Throughout time, horsehair is material that has been utilized for various purposes. Today we still utilize it for brushes, violin bows, and western tack with horsehair hitching. Historically however, it was utilize much more. Everything, from fishing lines, to sieves for sifting flour, to hats and wigs. My favorite historical use for it though, is horsehair weaving and the creation of horsehair fabric.  

Horsehair weaving takes its roots in the middle of the 18th century, when this fabric was developed from the abundant supply of horsehair from working horses whose tails were cropped. Woven with a cotton or silk warp and a horsehair weft, horsehair fabric proved to be a very durable, long lasting material which was perfectly suited for furniture. 


Horsehair weaving is a craft rich in history and almost as fleeting. There are only a handful of companies that manufacture horsehair textiles today on a commercial level and even less who manufacture horsehair fabric on an artistic level on their own personal loom. There is also very little research on the history of horsehair weaving, its processes and uses, particularly in the United States.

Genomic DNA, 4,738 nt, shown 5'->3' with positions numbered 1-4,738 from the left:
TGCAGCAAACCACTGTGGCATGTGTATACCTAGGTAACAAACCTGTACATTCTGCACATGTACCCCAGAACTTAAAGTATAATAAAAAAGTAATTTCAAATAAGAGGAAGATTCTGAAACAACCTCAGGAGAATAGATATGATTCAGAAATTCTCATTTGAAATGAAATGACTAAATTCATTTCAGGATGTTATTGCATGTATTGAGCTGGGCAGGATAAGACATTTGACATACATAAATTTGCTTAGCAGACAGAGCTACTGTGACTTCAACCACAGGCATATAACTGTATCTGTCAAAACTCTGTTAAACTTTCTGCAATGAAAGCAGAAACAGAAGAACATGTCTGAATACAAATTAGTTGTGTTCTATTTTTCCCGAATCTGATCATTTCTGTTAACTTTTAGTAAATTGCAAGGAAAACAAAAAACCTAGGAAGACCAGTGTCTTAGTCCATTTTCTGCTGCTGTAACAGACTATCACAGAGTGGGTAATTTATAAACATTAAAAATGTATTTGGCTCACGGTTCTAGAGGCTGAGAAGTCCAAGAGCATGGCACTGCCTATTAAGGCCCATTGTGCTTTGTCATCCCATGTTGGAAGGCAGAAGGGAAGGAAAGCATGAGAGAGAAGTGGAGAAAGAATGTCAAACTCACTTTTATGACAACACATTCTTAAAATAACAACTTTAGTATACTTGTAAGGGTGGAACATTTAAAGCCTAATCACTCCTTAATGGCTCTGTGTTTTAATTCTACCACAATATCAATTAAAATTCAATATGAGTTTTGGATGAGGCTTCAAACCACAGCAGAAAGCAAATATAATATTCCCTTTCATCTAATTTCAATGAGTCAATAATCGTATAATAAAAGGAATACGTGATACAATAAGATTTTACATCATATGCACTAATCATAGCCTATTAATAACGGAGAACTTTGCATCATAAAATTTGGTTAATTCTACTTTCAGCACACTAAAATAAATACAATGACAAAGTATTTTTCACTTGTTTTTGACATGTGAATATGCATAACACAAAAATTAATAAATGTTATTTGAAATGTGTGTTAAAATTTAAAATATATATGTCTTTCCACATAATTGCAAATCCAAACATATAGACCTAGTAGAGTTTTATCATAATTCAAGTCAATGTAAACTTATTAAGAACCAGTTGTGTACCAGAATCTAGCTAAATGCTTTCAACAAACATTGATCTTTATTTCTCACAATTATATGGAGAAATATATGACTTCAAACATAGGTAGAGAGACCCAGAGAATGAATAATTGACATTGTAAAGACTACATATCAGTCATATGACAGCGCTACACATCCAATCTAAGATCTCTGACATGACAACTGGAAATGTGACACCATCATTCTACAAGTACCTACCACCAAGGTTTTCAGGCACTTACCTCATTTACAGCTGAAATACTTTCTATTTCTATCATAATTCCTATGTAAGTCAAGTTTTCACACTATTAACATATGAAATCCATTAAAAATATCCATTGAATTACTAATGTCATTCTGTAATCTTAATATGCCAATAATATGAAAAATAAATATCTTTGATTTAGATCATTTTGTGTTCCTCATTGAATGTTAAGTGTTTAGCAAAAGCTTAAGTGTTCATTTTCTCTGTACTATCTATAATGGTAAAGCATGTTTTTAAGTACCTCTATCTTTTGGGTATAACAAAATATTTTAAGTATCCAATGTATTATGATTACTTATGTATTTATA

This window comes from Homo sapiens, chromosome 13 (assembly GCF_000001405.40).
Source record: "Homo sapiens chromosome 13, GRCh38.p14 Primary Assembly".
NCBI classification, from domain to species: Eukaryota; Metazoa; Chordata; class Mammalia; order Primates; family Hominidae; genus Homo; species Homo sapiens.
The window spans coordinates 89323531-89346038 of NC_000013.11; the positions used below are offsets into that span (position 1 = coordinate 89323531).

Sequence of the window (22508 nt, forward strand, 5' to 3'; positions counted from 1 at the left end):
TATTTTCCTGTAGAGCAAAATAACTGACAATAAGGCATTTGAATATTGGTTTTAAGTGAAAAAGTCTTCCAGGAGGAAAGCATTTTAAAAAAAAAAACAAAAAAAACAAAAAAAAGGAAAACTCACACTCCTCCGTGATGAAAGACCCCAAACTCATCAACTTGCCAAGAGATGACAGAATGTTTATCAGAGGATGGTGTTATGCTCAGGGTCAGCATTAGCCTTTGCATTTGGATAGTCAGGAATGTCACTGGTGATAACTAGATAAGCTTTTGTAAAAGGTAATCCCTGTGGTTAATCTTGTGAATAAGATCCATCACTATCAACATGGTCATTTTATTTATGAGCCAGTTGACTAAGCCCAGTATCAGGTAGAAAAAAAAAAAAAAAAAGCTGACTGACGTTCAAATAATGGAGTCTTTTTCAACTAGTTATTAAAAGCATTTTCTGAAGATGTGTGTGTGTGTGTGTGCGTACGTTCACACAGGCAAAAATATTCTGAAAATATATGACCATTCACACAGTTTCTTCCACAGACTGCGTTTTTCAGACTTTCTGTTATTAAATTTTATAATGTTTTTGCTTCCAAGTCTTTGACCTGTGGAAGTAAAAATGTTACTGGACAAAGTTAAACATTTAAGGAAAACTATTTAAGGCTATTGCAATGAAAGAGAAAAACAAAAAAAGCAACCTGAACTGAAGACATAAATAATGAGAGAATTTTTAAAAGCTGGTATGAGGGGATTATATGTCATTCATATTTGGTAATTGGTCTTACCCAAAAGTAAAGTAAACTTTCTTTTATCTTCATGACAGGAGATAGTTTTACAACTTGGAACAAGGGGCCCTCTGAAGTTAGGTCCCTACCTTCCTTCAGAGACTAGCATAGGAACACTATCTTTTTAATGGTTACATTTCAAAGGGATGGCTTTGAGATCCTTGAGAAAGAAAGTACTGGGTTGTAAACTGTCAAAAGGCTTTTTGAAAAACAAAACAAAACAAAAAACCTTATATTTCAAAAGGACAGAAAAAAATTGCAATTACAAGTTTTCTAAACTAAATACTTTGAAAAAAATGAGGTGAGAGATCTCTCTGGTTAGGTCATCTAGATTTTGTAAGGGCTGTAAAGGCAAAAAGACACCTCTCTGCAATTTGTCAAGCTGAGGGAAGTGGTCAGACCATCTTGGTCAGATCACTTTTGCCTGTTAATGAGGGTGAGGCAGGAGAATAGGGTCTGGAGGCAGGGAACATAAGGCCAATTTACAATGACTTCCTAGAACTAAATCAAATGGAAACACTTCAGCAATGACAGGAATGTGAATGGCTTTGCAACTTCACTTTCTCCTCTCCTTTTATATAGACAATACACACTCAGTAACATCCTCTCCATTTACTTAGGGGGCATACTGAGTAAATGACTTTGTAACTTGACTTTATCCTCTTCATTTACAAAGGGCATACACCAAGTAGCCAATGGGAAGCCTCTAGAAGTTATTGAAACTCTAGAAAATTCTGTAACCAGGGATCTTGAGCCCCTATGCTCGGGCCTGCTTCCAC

One of my goals is to research the history behind it and to keep this craft alive by utilizing it in ways that appeal to the modern person. Follow me on Facebook and Instagram to stay up to date on my research and experiments. 

Ways to Support My Research: 

If you are a history enthusiast and would like to support my research projects You can do so in the following ways: 

1). Hair Donation: I do accept donations of horsehair for utilization in research projects. If you would like to donate extra horsehair, please ship it with a note saying you'd like to donate it to: 

Jennifer Metesh 223 Falling Spring Rd Charlotte TN 37036

2.) Financial Support: Primary resources are few and far between on horsehair fabric. Some research materials are located in various museum collections around the country, but haven't been digitized online. I would like to be able to visit some of these libraries and museums in person and spend some time reading the material and studying original examples. 

If you'd like to donate to historical funds, you can send funds via Venmo or PayPal. All funds donated for research purposes are utilized for research purposes. 

Venmo- @JenniferMeteshStudios